Some might claim that a cabin in the woods, far away from other people and stocked with freeze-dried food, plenty of water, perhaps some seed packets, and boxes of ammunition is an effective way to respond to an uncertain future. That’s the wrong approach, however, for multiple reasons. First of all, we don’t likely face an apocalypse so much as we face contraction, tumult and lowered standards of living. Our predicament is not likely to lead to a sudden and complete collapse, as that’s not how societies have tended to collapse in the past. Instead, it will be long and drawn out, a stair step process of shocks to the system followed by stabilization, a stretch of relative calm but lowered standards of living, and then another shock to the system. This will happen over and over again until, eventually, we will find a few hundred years down the road—long after everyone reading this is dead—the final ruins not only of the American empire, but of the commonality of fossil-fueled, industrialized societies. Considering this scenario, the proper response is not the aforementioned cabin because we are not facing such a dire situation. We are facing, instead, the prospect of an increasingly poor and fragile society, rent by economic shocks, disintegrating infrastructure, food and energy shortages, the collapse of supply chains, the necessity for far more physical labor, much more local economies, and a general struggle to get by. The closest parallel in recent history, in other words, is probably the Great Depression. Society as we know it is not going to go away over night, but rather keep chugging along, in a highly dysfunctional state, as most all of us become much poorer and find day-to-day life more of a struggle.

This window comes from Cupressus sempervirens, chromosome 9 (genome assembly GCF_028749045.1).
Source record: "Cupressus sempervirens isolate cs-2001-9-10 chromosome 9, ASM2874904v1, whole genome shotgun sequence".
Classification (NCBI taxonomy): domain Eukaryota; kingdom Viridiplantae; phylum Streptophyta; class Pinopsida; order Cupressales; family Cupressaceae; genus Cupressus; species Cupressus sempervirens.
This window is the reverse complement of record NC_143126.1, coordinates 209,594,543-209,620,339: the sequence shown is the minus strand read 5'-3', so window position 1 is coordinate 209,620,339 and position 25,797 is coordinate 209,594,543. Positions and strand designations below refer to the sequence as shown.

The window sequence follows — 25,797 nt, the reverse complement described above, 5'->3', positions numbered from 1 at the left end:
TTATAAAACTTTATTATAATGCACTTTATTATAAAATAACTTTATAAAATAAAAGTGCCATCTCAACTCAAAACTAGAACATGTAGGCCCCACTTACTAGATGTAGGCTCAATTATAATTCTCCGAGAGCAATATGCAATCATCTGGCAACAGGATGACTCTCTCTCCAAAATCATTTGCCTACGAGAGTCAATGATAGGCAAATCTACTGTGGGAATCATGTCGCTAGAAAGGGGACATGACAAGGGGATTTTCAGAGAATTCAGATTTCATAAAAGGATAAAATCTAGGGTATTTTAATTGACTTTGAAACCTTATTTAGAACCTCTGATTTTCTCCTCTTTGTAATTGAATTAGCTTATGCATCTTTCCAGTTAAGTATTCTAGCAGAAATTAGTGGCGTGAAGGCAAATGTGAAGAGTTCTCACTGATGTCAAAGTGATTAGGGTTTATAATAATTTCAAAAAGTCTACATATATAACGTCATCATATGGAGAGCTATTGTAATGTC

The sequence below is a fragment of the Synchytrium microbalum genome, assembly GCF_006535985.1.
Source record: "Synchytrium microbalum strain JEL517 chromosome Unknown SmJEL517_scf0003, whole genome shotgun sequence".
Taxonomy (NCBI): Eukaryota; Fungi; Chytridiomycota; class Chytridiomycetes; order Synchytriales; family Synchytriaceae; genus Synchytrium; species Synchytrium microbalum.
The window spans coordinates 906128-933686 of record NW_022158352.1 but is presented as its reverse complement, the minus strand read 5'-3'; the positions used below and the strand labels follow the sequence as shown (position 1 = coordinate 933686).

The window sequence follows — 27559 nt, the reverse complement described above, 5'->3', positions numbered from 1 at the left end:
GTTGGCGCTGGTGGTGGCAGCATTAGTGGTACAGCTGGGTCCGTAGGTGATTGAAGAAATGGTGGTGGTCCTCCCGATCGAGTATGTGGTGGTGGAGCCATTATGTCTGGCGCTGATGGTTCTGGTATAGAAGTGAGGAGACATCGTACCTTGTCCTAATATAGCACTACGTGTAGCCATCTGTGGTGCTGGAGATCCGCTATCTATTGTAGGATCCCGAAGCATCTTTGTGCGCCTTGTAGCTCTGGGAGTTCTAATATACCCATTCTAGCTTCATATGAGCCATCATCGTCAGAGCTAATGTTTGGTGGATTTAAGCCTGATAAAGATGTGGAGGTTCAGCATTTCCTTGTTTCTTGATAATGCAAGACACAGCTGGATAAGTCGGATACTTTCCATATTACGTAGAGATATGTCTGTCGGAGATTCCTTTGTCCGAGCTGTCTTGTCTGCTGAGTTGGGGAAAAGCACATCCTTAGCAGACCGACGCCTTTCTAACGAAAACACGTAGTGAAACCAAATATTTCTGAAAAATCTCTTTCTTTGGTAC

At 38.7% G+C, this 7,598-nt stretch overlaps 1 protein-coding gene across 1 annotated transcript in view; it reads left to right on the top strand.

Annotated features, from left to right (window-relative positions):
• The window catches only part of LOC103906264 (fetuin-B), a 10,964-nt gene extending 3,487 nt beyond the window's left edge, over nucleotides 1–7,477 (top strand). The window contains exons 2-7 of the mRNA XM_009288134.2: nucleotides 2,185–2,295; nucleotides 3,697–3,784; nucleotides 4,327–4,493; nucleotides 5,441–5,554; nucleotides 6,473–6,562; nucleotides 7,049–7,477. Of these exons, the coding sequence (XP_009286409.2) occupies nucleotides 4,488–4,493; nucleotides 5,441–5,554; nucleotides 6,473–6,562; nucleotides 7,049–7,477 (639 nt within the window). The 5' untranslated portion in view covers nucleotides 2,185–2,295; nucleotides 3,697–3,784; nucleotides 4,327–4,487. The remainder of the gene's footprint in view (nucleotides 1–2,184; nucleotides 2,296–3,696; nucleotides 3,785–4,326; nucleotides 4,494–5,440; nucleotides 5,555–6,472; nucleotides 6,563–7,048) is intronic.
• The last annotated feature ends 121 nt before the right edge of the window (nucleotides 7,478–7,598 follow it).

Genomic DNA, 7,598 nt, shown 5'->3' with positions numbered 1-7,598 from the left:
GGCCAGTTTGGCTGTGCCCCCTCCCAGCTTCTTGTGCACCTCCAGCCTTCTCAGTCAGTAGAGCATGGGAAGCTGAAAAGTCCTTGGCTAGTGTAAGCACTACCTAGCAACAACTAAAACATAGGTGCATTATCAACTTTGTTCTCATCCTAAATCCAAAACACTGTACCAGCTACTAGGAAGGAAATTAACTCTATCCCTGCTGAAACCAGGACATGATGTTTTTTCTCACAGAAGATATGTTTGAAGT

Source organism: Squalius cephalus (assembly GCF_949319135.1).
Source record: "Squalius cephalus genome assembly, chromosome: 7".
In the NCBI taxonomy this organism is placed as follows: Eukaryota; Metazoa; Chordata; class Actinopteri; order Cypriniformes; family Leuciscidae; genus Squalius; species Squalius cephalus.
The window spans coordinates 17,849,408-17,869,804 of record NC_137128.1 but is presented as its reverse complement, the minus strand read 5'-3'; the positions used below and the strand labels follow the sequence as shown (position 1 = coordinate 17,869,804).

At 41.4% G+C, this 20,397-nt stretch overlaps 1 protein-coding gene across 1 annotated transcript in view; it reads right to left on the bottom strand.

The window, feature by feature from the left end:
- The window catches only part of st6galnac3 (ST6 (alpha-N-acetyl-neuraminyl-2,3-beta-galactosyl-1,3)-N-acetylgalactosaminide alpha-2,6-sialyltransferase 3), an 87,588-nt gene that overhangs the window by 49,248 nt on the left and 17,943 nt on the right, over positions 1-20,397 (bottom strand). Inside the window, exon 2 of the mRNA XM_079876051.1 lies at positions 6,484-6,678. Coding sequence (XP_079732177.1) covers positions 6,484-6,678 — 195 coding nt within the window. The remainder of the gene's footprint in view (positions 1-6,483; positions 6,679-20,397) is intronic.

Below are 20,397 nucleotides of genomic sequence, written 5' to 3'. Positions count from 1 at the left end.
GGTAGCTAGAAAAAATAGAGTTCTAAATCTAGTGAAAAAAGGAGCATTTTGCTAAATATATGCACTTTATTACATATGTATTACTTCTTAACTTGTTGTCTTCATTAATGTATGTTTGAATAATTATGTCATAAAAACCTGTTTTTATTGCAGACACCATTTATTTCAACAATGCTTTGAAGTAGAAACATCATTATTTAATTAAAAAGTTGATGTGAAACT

Communities will survive, though, and some will surely flourish. This is another reason why the cabin in the woods is not an effective response to our current and future decline. Community, not the individual, is the basic human unit of survival. Individual humans very rarely survive in complete isolation. We are social animals and we make our living at a community level, to some degree or another. We depend on others for many of our needs, even among the more self-sufficient of us. The ability to provide yourself everything you need to live a decent life, all on your own—or between, say, yourself and a partner and possibly a couple kids—is a pipe dream. It doesn’t exist. We need other people—people who care for us, with whom we share an interdependence, who understand the ways in which our fates are tied. We needs friends and family and acquaintances and even begrudging allies. We need a community, whatever form it takes.